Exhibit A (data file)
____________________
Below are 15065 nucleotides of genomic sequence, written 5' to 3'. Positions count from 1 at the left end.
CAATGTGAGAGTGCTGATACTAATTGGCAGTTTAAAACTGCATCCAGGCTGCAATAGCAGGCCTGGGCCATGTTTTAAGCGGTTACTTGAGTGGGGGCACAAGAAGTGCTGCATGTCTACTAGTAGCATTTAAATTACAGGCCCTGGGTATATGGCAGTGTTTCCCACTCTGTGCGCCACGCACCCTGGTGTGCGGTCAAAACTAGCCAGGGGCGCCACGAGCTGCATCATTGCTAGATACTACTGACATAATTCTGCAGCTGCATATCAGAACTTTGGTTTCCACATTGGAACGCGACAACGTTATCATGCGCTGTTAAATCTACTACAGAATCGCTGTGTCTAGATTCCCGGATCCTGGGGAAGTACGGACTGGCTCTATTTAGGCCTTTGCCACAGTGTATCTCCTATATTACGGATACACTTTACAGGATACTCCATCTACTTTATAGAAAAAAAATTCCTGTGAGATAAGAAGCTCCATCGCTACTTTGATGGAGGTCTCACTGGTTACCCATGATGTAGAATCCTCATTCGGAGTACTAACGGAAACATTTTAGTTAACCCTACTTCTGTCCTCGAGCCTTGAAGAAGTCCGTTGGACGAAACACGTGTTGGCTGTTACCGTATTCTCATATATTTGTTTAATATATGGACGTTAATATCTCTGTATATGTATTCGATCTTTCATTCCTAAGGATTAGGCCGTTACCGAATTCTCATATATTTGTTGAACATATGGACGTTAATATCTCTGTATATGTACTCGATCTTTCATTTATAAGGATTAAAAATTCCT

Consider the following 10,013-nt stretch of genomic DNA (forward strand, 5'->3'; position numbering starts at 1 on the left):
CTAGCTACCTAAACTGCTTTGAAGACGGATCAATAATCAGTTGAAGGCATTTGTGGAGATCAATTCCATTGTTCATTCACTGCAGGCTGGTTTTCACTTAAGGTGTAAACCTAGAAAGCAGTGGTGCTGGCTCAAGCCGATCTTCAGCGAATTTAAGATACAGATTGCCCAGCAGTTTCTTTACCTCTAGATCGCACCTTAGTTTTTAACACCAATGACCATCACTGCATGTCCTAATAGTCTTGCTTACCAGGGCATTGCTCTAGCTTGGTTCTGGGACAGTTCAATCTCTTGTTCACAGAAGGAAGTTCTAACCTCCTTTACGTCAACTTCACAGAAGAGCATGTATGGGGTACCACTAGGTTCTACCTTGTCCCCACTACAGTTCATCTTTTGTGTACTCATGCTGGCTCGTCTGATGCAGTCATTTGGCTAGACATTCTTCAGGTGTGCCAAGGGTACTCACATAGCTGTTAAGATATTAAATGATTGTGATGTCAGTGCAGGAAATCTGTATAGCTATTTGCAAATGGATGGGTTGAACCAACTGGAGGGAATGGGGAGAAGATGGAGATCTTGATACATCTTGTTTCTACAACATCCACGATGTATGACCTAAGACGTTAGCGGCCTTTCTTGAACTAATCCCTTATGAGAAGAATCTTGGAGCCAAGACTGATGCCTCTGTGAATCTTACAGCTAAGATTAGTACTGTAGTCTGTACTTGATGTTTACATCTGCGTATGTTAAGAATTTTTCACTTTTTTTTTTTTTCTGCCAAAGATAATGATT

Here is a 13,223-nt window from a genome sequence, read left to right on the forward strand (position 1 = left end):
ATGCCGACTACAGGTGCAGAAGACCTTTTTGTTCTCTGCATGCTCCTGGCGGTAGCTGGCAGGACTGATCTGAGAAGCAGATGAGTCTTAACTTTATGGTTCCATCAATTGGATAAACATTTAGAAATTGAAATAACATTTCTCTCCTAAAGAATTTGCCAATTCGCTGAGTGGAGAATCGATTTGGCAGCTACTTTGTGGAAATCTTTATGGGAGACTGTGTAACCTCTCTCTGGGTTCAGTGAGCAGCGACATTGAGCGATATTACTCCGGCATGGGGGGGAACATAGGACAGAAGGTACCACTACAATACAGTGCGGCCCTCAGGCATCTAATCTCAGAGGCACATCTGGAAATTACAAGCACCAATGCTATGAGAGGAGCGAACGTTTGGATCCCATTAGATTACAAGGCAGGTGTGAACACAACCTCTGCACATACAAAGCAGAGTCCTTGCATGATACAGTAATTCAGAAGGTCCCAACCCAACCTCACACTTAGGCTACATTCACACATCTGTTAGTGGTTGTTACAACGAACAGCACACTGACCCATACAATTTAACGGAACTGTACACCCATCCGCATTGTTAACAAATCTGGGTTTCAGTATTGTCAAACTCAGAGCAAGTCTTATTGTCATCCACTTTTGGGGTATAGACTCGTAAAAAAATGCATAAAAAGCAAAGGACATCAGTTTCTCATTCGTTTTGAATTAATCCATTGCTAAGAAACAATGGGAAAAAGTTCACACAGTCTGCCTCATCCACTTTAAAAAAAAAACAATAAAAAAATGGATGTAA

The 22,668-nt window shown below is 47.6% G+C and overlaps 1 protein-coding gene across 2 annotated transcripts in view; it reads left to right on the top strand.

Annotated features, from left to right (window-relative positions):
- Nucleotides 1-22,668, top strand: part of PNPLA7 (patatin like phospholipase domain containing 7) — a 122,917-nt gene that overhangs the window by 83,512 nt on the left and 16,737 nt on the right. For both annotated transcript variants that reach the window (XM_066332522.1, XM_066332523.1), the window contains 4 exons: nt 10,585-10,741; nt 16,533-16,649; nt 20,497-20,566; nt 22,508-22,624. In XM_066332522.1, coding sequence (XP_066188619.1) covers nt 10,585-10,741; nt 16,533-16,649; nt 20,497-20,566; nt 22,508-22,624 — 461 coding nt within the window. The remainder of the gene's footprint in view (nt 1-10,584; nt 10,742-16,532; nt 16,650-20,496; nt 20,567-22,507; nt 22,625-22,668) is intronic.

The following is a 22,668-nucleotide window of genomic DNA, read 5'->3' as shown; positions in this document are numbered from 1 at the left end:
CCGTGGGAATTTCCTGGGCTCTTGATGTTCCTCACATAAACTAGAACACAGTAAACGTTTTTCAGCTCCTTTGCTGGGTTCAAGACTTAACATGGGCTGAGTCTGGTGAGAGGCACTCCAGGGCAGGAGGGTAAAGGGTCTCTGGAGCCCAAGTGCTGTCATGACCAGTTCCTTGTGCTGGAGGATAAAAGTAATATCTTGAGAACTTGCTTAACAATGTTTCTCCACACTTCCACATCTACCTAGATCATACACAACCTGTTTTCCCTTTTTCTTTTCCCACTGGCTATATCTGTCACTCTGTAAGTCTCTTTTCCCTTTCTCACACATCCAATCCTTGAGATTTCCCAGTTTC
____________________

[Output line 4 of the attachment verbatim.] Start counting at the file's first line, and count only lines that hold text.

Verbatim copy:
CTAGCTACCTAAACTGCTTTGAAGACGGATCAATAATCAGTTGAAGGCATTTGTGGAGATCAATTCCATTGTTCATTCACTGCAGGCTGGTTTTCACTTAAGGTGTAAACCTAGAAAGCAGTGGTGCTGGCTCAAGCCGATCTTCAGCGAATTTAAGATACAGATTGCCCAGCAGTTTCTTTACCTCTAGATCGCACCTTAGTTTTTAACACCAATGACCATCACTGCATGTCCTAATAGTCTTGCTTACCAGGGCATTGCTCTAGCTTGGTTCTGGGACAGTTCAATCTCTTGTTCACAGAAGGAAGTTCTAACCTCCTTTACGTCAACTTCACAGAAGAGCATGTATGGGGTACCACTAGGTTCTACCTTGTCCCCACTACAGTTCATCTTTTGTGTACTCATGCTGGCTCGTCTGATGCAGTCATTTGGCTAGACATTCTTCAGGTGTGCCAAGGGTACTCACATAGCTGTTAAGATATTAAATGATTGTGATGTCAGTGCAGGAAATCTGTATAGCTATTTGCAAATGGATGGGTTGAACCAACTGGAGGGAATGGGGAGAAGATGGAGATCTTGATACATCTTGTTTCTACAACATCCACGATGTATGACCTAAGACGTTAGCGGCCTTTCTTGAACTAATCCCTTATGAGAAGAATCTTGGAGCCAAGACTGATGCCTCTGTGAATCTTACAGCTAAGATTAGTACTGTAGTCTGTACTTGATGTTTACATCTGCGTATGTTAAGAATTTTTCACTTTTTTTTTTTTTCTGCCAAAGATAATGATT